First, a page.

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  • Buried in Hawksworth(St Mary and All Saints) Churchyard
Person Details
Brown Candover Hampshire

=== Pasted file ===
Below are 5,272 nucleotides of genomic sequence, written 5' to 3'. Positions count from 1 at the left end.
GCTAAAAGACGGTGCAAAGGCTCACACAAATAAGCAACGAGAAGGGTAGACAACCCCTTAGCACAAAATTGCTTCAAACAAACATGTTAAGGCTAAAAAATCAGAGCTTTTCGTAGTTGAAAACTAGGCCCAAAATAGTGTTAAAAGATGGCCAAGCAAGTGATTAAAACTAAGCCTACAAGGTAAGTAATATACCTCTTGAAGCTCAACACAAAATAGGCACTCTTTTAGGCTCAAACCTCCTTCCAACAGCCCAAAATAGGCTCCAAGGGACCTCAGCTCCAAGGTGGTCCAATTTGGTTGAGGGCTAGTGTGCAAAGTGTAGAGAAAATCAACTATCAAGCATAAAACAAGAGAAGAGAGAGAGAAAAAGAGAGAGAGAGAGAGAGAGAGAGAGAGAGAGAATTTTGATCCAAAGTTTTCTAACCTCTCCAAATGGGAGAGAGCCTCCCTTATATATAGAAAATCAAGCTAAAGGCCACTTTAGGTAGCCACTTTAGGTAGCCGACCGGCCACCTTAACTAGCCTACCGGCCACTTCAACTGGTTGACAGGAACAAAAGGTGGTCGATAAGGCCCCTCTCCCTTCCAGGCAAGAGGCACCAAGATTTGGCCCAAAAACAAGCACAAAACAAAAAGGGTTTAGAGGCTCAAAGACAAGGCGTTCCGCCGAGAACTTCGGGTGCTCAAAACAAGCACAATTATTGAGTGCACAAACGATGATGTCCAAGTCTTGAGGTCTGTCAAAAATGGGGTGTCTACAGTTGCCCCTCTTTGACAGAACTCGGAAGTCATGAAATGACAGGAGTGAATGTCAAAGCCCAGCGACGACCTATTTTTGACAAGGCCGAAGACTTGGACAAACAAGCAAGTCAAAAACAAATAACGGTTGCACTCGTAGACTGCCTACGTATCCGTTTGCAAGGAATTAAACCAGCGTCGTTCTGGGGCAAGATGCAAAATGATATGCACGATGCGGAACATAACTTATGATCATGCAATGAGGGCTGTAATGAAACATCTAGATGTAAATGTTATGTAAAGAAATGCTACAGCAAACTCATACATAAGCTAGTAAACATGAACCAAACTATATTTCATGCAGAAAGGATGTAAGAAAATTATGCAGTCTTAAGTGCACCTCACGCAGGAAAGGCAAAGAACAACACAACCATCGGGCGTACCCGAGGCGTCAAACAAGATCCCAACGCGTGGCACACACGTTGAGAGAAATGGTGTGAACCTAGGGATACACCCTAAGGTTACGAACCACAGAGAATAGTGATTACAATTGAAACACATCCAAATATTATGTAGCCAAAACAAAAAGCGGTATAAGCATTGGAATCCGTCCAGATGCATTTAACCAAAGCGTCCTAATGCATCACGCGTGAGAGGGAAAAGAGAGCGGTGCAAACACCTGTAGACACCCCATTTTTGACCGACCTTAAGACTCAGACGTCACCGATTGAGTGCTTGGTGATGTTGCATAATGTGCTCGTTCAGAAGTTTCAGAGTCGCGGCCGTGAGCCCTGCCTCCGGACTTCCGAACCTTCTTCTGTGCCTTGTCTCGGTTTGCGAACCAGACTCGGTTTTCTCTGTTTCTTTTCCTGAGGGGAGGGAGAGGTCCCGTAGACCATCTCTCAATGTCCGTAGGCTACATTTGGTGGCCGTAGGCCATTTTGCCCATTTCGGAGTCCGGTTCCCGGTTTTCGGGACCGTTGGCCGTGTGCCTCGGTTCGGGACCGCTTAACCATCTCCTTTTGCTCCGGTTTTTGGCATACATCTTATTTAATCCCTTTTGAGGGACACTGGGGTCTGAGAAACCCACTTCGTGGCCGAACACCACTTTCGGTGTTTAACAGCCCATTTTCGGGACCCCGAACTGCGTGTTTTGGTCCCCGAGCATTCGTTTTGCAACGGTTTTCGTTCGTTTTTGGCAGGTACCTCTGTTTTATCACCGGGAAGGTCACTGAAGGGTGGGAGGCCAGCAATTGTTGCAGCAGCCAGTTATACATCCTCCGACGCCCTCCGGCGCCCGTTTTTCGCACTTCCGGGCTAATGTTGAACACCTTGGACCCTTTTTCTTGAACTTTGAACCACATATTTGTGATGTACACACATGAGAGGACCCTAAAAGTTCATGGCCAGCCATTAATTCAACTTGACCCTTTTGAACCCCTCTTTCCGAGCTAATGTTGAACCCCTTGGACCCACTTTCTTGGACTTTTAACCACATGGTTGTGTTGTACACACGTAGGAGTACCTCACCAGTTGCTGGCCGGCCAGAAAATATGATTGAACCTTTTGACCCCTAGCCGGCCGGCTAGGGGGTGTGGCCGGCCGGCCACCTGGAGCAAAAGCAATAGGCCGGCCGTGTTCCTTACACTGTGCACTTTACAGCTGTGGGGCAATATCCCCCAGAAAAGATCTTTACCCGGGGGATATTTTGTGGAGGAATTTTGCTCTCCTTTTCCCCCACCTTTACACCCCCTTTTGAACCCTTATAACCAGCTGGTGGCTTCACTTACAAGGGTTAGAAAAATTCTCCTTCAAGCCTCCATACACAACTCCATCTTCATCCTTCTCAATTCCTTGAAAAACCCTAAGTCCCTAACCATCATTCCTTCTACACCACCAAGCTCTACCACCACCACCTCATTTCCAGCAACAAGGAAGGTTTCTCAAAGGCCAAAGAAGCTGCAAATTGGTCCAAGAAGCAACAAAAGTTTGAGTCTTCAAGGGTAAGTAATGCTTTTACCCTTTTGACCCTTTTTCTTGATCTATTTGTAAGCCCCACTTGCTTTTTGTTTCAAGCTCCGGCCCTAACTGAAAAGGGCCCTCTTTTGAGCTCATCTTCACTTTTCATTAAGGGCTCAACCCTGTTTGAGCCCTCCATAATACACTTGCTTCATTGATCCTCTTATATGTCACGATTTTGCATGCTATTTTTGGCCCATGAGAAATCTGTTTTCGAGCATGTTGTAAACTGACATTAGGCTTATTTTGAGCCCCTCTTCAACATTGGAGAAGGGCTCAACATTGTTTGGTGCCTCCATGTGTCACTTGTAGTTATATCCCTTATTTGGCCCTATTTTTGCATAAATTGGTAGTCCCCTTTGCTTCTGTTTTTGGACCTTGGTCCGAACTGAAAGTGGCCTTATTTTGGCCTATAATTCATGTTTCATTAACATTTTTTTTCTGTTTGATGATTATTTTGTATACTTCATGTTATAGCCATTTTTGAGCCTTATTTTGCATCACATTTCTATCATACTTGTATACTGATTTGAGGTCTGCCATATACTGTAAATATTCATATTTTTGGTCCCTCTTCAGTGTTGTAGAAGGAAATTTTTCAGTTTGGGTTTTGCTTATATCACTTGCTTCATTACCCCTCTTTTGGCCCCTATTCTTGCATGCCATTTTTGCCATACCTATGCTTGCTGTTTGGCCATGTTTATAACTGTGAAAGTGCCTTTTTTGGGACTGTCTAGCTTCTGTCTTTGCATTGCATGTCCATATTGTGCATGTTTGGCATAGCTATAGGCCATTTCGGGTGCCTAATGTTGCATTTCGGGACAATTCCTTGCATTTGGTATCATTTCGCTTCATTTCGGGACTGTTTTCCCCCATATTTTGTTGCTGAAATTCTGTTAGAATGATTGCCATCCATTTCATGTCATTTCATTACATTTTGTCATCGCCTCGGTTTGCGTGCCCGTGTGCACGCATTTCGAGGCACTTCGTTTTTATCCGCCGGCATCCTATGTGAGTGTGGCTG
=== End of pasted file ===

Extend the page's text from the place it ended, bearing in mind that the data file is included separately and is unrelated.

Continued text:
Albert was the second son of the Reverend Albert Alfred Kerridge and his wife Evangeline (née Limmer). Both his parents were born in Dicklebrough (also Dickleburgh), Norwich, Norfolk. His father Albert Alfred was the son of James Kerridge, a butcher, and his wife Anna. He was born on 22 March 1863 and baptised in Dickleburgh parish church on 19 April 1863. His mother was the daughter of William Limmer. Albert and Evangeline were married at Dickleburgh with Langmere parish church on 12 August 1885 and had eight children: Frances Evangeline b. 15 August 1886 (J/A/S Hartismere Suffolk), William Alfred birth registered 1888 (J/F/M Hartismere), Mary Belinda b. 14 February 1889 (J/F/M Hartismere), Katharine Yelverton b. 20 June 1891 (J/A/S Hartismere) and Laura Marie b. 1894 (J/A/S Hartismere) who were all born in Palgrave, Suffolk, Albert Roland b. 16 December 1896 (1897 J/F/M Alresford Hants) and Ethel Sybil b. 28 January 1898 (J/F/M Alresford) who were born in Brown Candover, Hampshire, and Alexander Yelverton b. 19 January 1900 (J/F/M Bromyard Herefordshire) who was born in Much Cowarne, Herefordshire. Albert Kerridge was a schoolmaster before his ordination in 1908. In 1891 he was teaching at the Palgrave Church of England School, Suffolk, and living with his wife Evangeline (29) and children Frances (4), William (3) and Mary (2) at Rose Villa, Palgrave. He employed a housemaid, Eliza Smith (13). By 1901 he was school master and his wife sewing mistress at the Much Cowarne National School in Herefordshire and living at the School House, 'on the road to Worcester', Much Cowarne, Bromyard, Herefordshire. They now had eight children, all of whom were in the home on the night of the census: Frances (14) who was a monitress at the school, William (13), Mary (12), Katherine (9), Laura (6), Albert (4), Ethel (3) and Alexander (1). Albert was ordained deacon in 1907 in the diocese of Llandaff and was accepted into Holy Orders in 1908 although he remained in Llandaff until 1910 when he came to the diocese of Southwell as assistant curate at Arnold St Mary and Nottingham St Nicholas. In 1911 the familiy was living at Derry Mount House, Arnold. With the exception of William all the children were living at home: Albert (14), Ethel (13) and Alexander (11) were of school age; the four eldest daughters, Frances (24), Mary (22), Katherine (19) and Laura (16) were not following any occupation. William (23), a mining student (Cambrian Collieries Glamorgan), was living in the Rhondda Valley as a boarder in the household of a widow, Elvina Croome. The fourth daughter, Laura Marie, died aged 19 in April 1914 (A/M/J Nottingham) and was buried on 11 April 1914. When Albert's brother William attested in September 1914 he gave his next of kin as his father of Rock House, Castle Road, Nottingham, later amended to Hawksworth Rectory. Reverend Kerridge had the benefice of Hawksworth (St Mary and All Saints) as rector from 1916 and following the death of the vicar of Scarrington and the two ecclesiastical parishes becoming one in 1919, he served both churches. He and his wife then moved from Hawksworth rectory to Scarrington vicarage. The eldest son, William Alfred, was killed on 10 September 1918 while serving in the Durham Light Infantry and in October 1919, after the death of the second son Albert, their father completed a form for the army listing William's surviving blood relatives: Albert Alfred and Evangeline Kerridge, and the five surviving siblings Florence (30), Mary (26), Katharine (24) and Ethel (21) and Alexander (19), all living at The Vicarage, Scarrington. Alfred and his wife retired to Dickleborough, Norfolk, in October 1934. In 1939 when the England & Wales Register was compiled they were living on Harvey Lane, Depwade, Norfolk, with their unmarried daughters Frances and Ethel who were described as cook/housekeeper and maid/chauffeuse respectively. Evangeline died in 1947 (J/F/M Depwade Norfolk) and Albert on 2 March 1954. The probate record gave Albert's address as Oak Cottage, Dickleburgh, Norfolk. Their daughters Frances and Ethel continued to live at Oak Cottage until their deaths on 4 March 1977 (J/F/M Depwade) and 12 March 1980 respectively. Mary Belinda probably married Alfred E Kirby in 1920 (J/A/S Bingham) and died in 1925 (O/N/D Nottingham). Katherine Yelverton was a school teacher and living in Aslockton, Nottinghamshire, in 1939; the register shows subsequent surnames Kirby and Allan. Katharine married Alfred E Kirkby in 1943 (A/M/J Bingham) who died in 1956 (A/M/J Nottingham). She married secondly Robert Allan in 1977 (A/M/J Norwich Outer). She died agede 98 in 1990 (Feb. Sedgemoor Somerset). Alexander Yelverton married Fanny Gadsby ('or Richardson') in 1922 (O/N/D Bingham). In 1939 he was an advertising representative (tobacco) and living on Scalford Drive, Nottingham, in the home of William and Doris Pegg. There is a record of a second marriage to Florence M Morgan in 1958 (O/N/D West Glamorgan). Alexander was living in Penmaen, Glamorgan, when he died on 20 November 1967.